Why I signed a pledge with other parents to keep my kids off social media until middle school

A young girl gazes at her smartphone.
Parents are signing pledges agreeing to keep their kids off social media. Here's why. (Getty Images)

Tamara Weston is a freelance writer and producer. She lives in Los Angeles with her husband and two kids.

One evening last week while I was somewhere in between bath time and asking my kids to brush their teeth for the 10th time, my first-grade parent WhatsApp chat started blowing up. As I quickly scrolled to the top of the conversation, I noticed a lot of “Yes!!!” and “Thank you!!!” comments. Parents agreeing and responding enthusiastically to something in a school chat? This could not wait.

As it turns out, a father with years of experience working with tech companies like Google and Meta proposed we take a pledge as a group of parents to delay our children from getting on social media. “I challenge everyone in this class to be the parents of the kids who are the last to get on social media,” he wrote to our group.

The plan was simple: If we all agree exposing our children to Instagram, TikTok, Snapchat — the usual suspects — is ultimately harmful, given concerns that it can negatively impact mental health, body image, self-esteem and more, then let’s band together and hold the line, at least until middle school. This wasn’t about limiting the use of devices or even screen time (that’s a battle we’re already fighting); it was about ensuring that the content our children consume is chosen with intention rather than by an algorithm that doesn’t have their best interests and mental well-being in mind. And the most effective way to do that is to stay in control for as long as possible.

The benefit of deciding as a group to restrict our kids from social media is that we can collectively hold each other accountable. But we all have to do our part for the system to succeed; if even a few families don’t participate, it becomes a slippery slope and more will eventually want to follow because, well, it’s just easier when you have one less thing to worry about as a parent. Sticking together is key, the organizing parent explained. While we won’t be able to control every environment (such as extracurriculars, family gatherings, camp), it will certainly help to know that school is a safe place where no child will feel excluded for not being on social media. And for us parents, it will simply be easier to avoid caving to pressure when our children likely start asking to go online in the next five to six years if we form a united front now (though that timeline sounds like wishful thinking to me).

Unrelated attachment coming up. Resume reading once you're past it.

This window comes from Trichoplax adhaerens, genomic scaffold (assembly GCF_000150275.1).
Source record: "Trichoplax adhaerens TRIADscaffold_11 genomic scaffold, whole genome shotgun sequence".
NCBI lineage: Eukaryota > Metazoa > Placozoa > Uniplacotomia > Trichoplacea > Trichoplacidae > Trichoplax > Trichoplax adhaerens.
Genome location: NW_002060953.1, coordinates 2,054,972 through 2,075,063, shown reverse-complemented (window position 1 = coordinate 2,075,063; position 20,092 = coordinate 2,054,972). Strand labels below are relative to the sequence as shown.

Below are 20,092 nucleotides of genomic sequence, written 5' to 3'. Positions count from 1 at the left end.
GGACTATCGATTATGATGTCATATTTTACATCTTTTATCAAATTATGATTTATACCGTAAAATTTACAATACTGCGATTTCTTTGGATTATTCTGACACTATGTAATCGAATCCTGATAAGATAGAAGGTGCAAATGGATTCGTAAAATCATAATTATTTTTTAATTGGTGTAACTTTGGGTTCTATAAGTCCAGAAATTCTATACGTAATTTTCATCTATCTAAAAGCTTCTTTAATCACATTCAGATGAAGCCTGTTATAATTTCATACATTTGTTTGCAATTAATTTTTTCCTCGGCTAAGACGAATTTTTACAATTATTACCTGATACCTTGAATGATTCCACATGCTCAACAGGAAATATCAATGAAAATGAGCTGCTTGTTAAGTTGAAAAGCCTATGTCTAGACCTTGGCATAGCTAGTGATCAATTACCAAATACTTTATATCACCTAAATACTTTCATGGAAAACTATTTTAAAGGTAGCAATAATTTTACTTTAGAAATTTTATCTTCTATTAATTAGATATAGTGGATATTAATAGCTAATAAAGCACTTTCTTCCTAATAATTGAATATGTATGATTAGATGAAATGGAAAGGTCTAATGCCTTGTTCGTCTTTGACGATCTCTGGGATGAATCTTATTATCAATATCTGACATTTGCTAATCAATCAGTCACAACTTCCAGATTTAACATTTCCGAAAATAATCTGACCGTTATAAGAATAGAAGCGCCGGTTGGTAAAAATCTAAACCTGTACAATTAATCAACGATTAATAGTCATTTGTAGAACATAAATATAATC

I immediately loved the idea (cue three thumbs-up emojis, three flexed-bicep emojis). The plan to keep our kids off social media was generally well received by other parents, too — though those with older children did argue that FOMO (fear of missing out) can be a real struggle as kids get closer to their teens and see their peers setting up TikTok accounts when they cannot. (For some of these families, allowing a middle schooler to join just one platform, with supervision, has been a happy compromise.)

I recently heard someone refer to social media as the tobacco industry of our children's generation. Everyone uses it, there’s a ton of money to be made from it, and while we know consuming it can’t be great for our health, it hasn’t been around long enough for any of the data to make a significant impact on Washington. The U.S. Surgeon General — who is now calling for Congress to require warning labels on social media platformswarned just last year that 13-year-olds were still too young to be on social media, and yet that’s exactly the user minimum age requirement for platforms like Instagram, TikTok and Snapchat. Sure, they’re coming up with ways to implement more restrictions for underage users, but it takes an incredibly vigilant parent to ensure those hold up.

Despite it seeming like a lofty ambition, my fellow first-grade parents are far from alone in the effort to curb their children’s exposure to social media. These partnerships formed by like-minded parents and bound by a social contract or pledge are becoming more popular within schools and across communities, with some even broadening the scope to include a limit on technology in general until their children reach a certain age. For some the goal is eighth grade; for others, it’s waiting until after high school graduation. As these movements continue to grow in popularity, we’re also seeing institutions join in, like high schools that completely ban cellphones on campuses. Progress is indeed possible.

While I’m typically skeptical of a one-size-fits-all approach to solving or mitigating challenges surrounding my children’s well-being, a grassroots-type of parent-led approach feels like our best bet right now to building consumption guardrails intended to truly put our kids first. But I’m realistic about this. I can’t expect my kids to go along with any plan for our family if I don’t lead by example. If I want my kids to care less about social media or devices in general, then I have to do the same. If our kids saw us spending less time with our heads down and our thumbs scrambling, they’d probably stop asking about it, or at least, they’d ask less, right?

The thought of adding social media as a topic to my mental list of “things to worry about at night when my kids are asleep” makes me want to ignore it completely. But we can’t afford to be lazy about this. We know too much. We have the capacity to be real agents of change in this conversation, and I think it’s a responsibility we, as parents, should be eager to own.

This article was originally published on Feb. 15, 2024 and has been updated.